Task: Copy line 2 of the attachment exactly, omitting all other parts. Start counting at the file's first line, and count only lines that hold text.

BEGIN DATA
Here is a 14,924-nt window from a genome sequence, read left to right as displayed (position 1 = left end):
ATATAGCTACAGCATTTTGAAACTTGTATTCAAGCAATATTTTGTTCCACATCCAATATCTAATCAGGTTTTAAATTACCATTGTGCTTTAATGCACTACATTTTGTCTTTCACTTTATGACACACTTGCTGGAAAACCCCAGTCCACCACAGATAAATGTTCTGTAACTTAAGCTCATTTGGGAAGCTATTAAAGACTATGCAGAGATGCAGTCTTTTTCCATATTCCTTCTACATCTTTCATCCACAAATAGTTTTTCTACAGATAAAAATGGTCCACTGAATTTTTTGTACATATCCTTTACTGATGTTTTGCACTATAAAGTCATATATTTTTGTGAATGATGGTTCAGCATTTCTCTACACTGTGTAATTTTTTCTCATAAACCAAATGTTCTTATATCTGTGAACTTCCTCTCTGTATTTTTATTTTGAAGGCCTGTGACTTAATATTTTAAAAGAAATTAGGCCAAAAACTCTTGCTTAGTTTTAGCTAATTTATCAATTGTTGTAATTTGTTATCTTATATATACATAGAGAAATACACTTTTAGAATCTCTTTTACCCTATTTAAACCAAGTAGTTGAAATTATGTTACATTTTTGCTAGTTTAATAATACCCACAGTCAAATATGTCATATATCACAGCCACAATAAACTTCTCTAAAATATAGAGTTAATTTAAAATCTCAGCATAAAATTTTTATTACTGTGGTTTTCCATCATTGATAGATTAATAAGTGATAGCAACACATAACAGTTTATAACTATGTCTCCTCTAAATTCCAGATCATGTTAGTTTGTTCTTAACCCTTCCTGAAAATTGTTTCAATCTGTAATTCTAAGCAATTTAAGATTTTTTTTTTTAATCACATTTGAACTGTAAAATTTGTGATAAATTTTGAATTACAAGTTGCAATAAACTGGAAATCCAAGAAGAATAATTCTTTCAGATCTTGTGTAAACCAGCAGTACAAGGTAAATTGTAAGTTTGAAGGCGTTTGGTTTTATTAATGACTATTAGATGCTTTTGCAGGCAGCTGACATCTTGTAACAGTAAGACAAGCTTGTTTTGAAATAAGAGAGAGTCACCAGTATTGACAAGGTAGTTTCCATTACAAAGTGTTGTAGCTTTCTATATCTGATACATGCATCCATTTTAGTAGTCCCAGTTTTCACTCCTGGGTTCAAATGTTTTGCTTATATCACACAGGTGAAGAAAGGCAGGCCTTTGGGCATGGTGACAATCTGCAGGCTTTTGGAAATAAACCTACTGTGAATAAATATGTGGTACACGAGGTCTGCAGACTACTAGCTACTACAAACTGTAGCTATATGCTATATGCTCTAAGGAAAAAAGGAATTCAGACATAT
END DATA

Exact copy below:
ATATAGCTACAGCATTTTGAAACTTGTATTCAAGCAATATTTTGTTCCACATCCAATATCTAATCAGGTTTTAAATTACCATTGTGCTTTAATGCACTACATTTTGTCTTTCACTTTATGACACACTTGCTGGAAAACCCCAGTCCACCACAGATAAATGTTCTGTAACTTAAGCTCATTTGGGAAGCTATTAAAGACTATGCAGAGATGCAGTCTTTTTCCATATTCCTTCTACATCTTTCATCCACAAATAGTTTTTCTACAGATAAAAATGGTCCACTGAATTTTTTGTACATATCCTTTACTGATGTTTTGCACTATAAAGTCATATATTTTTGTGAATGATGGTTCAGCATTTCTCTACACTGTGTAATTTTTTCTCATAAACCAAATGTTCTTATATCTGTGAACTTCCTCTCTGTATTTTTATTTTGAAGGCCTGTGACTTAATATTTTAAAAGAAATTAGGCCAAAAACTCTTGCTTAGTTTTAGCTAATTTATCAATTGTTGTAATTTGTTATCTTATATATACATAGAGAAATACACTTTTAGAATCTCTTTTACCCTATTTAAACCAAGTAGTTGAAATTATGTTACATTTTTGCTAGTTTAATAATACCCACAGTCAAATATGTCATATATCACAGCCACAATAAACTTCTCTAAAATATAGAGTTAATTTAAAATCTCAGCATAAAATTTTTATTACTGTGGTTTTCCATCATTGATAGATTAATAAGTGATAGCAACACATAACAGTTTATAACTATGTCTCCTCTAAATTCCAGATCATGTTAGTTTGTTCTTAACCCTTCCTGAAAATTGTTTCAATCTGTAATTCTAAGCAATTTAAGATTTTTTTTTTTAATCACATTTGAACTGTAAAATTTGTGATAAATTTTGAATTACAAGTTGCAATAAACTGGAAATCCAAGAAGAATAATTCTTTCAGATCTTGTGTAAACCAGCAGTACAAGGTAAATTGTAAGTTTGAAGGCGTTTGGTTTTATTAATGACTATTAGATGCTTTTGCAGGCAGCTGACATCTTGTAACAGTAAGACAAGCTTGTTTTGAAATAAGAGAGAGTCACCAGTATTGACAAGGTAGTTTCCATTACAAAGTGTTGTAGCTTTCTATATCTGATACATGCATCCATTTTAGTAGTCCCAGTTTTCACTCCTGGGTTCAAATGTTTTGCTTATATCACACAGGTGAAGAAAGGCAGGCCTTTGGGCATGGTGACAATCTGCAGGCTTTTGGAAATAAACCTACTGTGAATAAATATGTGGTACACGAGGTCTGCAGACTACTAGCTACTACAAACTGTAGCTATATGCTATATGCTCTAAGGAAAAAAGGAATTCAGACATAT